The Ashbrook Academies are summer programs designed for rising high school juniors and seniors who share a deep interest in U.S. History, Politics, and Economics. Unlike other courses or programs that tend to erode young Americans’ confidence and proper pride in their country by emphasizing its historical failures, the Ashbrook Academies invite students to consider the American experiment in self-government as a historical triumph, a victory for reason and the human spirit that warrants grateful celebration but also demands serious study. We believe that America’s experiment in self-government has proven exceptional because it is rooted in a series of moral assertions that we call self-evident truths: that all human beings are created equal, that they are endowed with natural rights, and that free governments require the consent of the governed. This is the American creed; it defines who we are as a people, and it belongs to all of us.
The Academies will meet in two sessions this coming summer. The Academies on American History will meet from June 17-22, 2019, while the Academy on Political Economy will meet from July 22-24, 2019.
American History Academies
The Academies on American History meet for seven days (June 16-22, 2019) at the Ashbrook Center on the campus of Ashland University in Ashland, Ohio. This summer we will be leading two separate academies simultaneously — one that will survey the most important questions that have faced our nation from its founding through the civil rights era and a second that will provide a more focused study of the Civil War era for more advanced students.
Telling America’s Story
During this academy, we will read and discuss dozens of interesting and crucial documents (see the Academy’s syllabus), including the Declaration of Independence, the Gettysburg Address, and Martin Luther King’s “I Have a Dream” speech, which together comprise the most elegant articulation of our creed. By the end of the program, students will have acquired a deep understanding of the fundamental principles that define and unite us as Americans. This academy provides a perfect starting point for students interested in digging deeper into American history and government through the use of original documents.
Abraham Lincoln and the Civil War
This academy, intended for more advanced students, will take participants on an in-depth exploration of perhaps the most difficult era in American history, the Civil War.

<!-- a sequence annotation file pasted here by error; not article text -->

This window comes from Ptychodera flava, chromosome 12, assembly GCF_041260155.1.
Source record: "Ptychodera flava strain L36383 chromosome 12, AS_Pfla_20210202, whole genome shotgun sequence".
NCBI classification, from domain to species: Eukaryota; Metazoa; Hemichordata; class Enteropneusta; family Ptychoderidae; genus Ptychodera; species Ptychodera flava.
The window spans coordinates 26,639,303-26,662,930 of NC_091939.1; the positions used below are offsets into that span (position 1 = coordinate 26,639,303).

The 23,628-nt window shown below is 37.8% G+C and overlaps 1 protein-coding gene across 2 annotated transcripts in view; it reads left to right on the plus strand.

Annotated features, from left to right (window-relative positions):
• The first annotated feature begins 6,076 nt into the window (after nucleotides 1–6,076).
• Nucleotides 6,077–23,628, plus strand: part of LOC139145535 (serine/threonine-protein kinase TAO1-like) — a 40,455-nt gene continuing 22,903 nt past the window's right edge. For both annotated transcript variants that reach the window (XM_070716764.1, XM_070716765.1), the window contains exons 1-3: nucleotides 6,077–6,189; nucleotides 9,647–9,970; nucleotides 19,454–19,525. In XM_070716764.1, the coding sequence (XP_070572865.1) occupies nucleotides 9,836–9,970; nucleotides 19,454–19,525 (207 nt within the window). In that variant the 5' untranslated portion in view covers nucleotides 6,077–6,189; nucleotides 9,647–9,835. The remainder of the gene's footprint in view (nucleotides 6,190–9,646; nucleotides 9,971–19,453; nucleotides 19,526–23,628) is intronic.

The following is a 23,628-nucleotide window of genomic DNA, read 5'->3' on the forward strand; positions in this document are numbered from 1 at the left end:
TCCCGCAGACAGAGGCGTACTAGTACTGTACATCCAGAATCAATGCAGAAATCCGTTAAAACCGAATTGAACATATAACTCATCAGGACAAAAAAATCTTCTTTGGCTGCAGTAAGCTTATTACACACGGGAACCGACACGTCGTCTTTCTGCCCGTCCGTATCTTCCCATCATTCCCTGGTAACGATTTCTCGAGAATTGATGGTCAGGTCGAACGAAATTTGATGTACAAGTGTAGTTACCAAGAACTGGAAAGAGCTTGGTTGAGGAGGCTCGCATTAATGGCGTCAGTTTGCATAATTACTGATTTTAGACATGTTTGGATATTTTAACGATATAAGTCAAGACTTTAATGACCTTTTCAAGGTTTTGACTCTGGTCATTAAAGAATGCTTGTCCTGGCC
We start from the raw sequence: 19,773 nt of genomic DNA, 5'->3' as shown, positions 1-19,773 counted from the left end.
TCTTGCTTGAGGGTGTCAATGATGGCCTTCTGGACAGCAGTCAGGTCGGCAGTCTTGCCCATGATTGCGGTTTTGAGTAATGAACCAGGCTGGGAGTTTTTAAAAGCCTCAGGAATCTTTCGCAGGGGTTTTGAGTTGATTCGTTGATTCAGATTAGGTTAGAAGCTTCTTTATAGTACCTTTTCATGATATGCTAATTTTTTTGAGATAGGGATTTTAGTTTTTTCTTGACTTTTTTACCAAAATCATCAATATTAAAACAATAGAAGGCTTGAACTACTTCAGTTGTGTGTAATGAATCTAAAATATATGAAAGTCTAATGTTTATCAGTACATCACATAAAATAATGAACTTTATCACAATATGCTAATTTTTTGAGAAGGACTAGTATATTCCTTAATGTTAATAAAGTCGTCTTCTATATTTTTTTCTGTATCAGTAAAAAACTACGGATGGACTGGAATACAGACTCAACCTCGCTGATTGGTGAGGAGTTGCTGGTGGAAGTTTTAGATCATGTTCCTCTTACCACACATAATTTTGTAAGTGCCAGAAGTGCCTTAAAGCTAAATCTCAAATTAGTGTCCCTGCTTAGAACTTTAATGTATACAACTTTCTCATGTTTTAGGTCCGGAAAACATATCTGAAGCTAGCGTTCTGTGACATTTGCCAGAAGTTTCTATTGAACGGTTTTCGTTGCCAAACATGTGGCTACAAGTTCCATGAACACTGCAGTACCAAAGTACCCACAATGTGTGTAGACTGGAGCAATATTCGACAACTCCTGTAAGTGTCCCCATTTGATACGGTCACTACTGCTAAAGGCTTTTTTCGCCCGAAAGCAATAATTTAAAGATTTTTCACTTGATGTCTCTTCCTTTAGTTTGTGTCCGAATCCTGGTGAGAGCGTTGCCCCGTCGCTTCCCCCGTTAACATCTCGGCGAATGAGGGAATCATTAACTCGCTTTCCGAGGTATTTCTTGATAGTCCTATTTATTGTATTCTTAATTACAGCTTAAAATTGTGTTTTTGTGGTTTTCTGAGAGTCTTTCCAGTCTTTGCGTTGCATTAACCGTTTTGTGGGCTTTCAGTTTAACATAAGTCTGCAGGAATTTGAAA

Through a thorough analysis of the writings and actions of Abraham Lincoln and others, participants in this academy will encounter and discuss the fundamental questions about America that nearly tore it apart during the 1860s. Did the Declaration of Independence promise equality for all? Was the Constitution a pro-slavery or anti-slavery document? Why did Lincoln call the idea that “all mean are created equal” a “proposition” rather than a self-evident truth? What was proven by the outcome of the Civil War?
Though many of the conflicts that caused the Civil War, most notably the institution of slavery, are now resolved in American political discourse, some persist and continue to shape American politics.
Participants in the Academies on American History will receive two elective credits in Political Science from Ashland University that may either be used towards a degree at Ashland or transferred to another institution. These Academies cost $750 which covers all instruction materials, the college credit, room and board (including all meals), transportation to and from a local airport (if necessary), and all daily activities. All participants will be housed in air-conditioned double-occupancy dormitories on the campus of Ashland University.
Political Economy Academy
The Academy on Political Economy meets for three days (July 22-24, 2019) at the Ashbrook Center on the campus of Ashland University.
Commerce and Self-Government in the Founding Era
One of the key values of American citizenship is freedom. What does freedom mean? The purpose of this Academy is to explore this question in light of two important publications in 1776: The Declaration of Independence and Adam Smith’s Wealth of Nations. We often discuss the Founding Fathers’ plan for government in America, but what plans did they make for America’s economic future? How were their economic plans related to the form of government they chose and vice versa? By considering important documents from the American Founding in light of economic arguments that were being advanced around the same time, we will be concerned with understanding the relationship between politics and economics at the Founding and beyond. In doing so, we will keep our focus on the central question of defining American freedom.
Participants in the Academy will receive one elective credit in Political Science from Ashland University that may either be used towards a degree at Ashland or transferred to another institution. The Academy costs $250 which covers all instructional materials, the college credit, room and board (including all meals), transportation to and from a local airport (if necessary), and all daily activities. All participants will be housed in air-conditioned double-occupancy dormitories on the campus of Ashland University.
To apply for any of the Ashbrook Academies, click here and fill out our online application. As part of the application, you will be asked to write a brief essay explaining your interest in the Academy. A letter of recommendation from someone who knows you academically is also required.